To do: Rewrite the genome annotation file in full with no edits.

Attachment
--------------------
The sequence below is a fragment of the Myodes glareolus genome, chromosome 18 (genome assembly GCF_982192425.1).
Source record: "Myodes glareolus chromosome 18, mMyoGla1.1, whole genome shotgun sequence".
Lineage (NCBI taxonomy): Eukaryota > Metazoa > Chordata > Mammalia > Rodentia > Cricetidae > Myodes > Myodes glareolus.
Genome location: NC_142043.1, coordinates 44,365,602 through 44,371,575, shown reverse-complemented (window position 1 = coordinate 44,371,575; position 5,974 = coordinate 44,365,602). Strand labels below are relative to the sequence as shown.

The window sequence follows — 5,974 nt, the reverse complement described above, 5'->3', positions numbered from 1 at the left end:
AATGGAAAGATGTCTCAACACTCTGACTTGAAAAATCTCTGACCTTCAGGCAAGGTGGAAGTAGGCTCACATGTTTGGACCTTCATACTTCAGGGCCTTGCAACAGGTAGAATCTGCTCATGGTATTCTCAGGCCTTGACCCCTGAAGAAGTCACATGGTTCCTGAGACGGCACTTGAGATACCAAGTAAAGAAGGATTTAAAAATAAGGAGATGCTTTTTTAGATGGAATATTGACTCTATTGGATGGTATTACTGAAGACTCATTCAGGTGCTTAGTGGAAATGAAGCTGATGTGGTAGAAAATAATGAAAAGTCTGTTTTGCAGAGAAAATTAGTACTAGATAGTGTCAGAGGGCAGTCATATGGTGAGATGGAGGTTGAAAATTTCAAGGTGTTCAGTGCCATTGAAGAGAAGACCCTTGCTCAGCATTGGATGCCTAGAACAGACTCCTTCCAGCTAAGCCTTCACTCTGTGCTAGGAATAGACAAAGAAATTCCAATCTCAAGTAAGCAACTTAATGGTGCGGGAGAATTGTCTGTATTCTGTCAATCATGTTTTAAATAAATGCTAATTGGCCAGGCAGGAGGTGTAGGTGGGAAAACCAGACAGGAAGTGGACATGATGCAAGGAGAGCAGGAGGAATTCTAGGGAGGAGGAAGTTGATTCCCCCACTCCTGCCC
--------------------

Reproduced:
The sequence below is a fragment of the Myodes glareolus genome, chromosome 18 (genome assembly GCF_982192425.1).
Source record: "Myodes glareolus chromosome 18, mMyoGla1.1, whole genome shotgun sequence".
Lineage (NCBI taxonomy): Eukaryota > Metazoa > Chordata > Mammalia > Rodentia > Cricetidae > Myodes > Myodes glareolus.
Genome location: NC_142043.1, coordinates 44,365,602 through 44,371,575, shown reverse-complemented (window position 1 = coordinate 44,371,575; position 5,974 = coordinate 44,365,602). Strand labels below are relative to the sequence as shown.

The window sequence follows — 5,974 nt, the reverse complement described above, 5'->3', positions numbered from 1 at the left end:
AATGGAAAGATGTCTCAACACTCTGACTTGAAAAATCTCTGACCTTCAGGCAAGGTGGAAGTAGGCTCACATGTTTGGACCTTCATACTTCAGGGCCTTGCAACAGGTAGAATCTGCTCATGGTATTCTCAGGCCTTGACCCCTGAAGAAGTCACATGGTTCCTGAGACGGCACTTGAGATACCAAGTAAAGAAGGATTTAAAAATAAGGAGATGCTTTTTTAGATGGAATATTGACTCTATTGGATGGTATTACTGAAGACTCATTCAGGTGCTTAGTGGAAATGAAGCTGATGTGGTAGAAAATAATGAAAAGTCTGTTTTGCAGAGAAAATTAGTACTAGATAGTGTCAGAGGGCAGTCATATGGTGAGATGGAGGTTGAAAATTTCAAGGTGTTCAGTGCCATTGAAGAGAAGACCCTTGCTCAGCATTGGATGCCTAGAACAGACTCCTTCCAGCTAAGCCTTCACTCTGTGCTAGGAATAGACAAAGAAATTCCAATCTCAAGTAAGCAACTTAATGGTGCGGGAGAATTGTCTGTATTCTGTCAATCATGTTTTAAATAAATGCTAATTGGCCAGGCAGGAGGTGTAGGTGGGAAAACCAGACAGGAAGTGGACATGATGCAAGGAGAGCAGGAGGAATTCTAGGGAGGAGGAAGTTGATTCCCCCACTCCTGCCC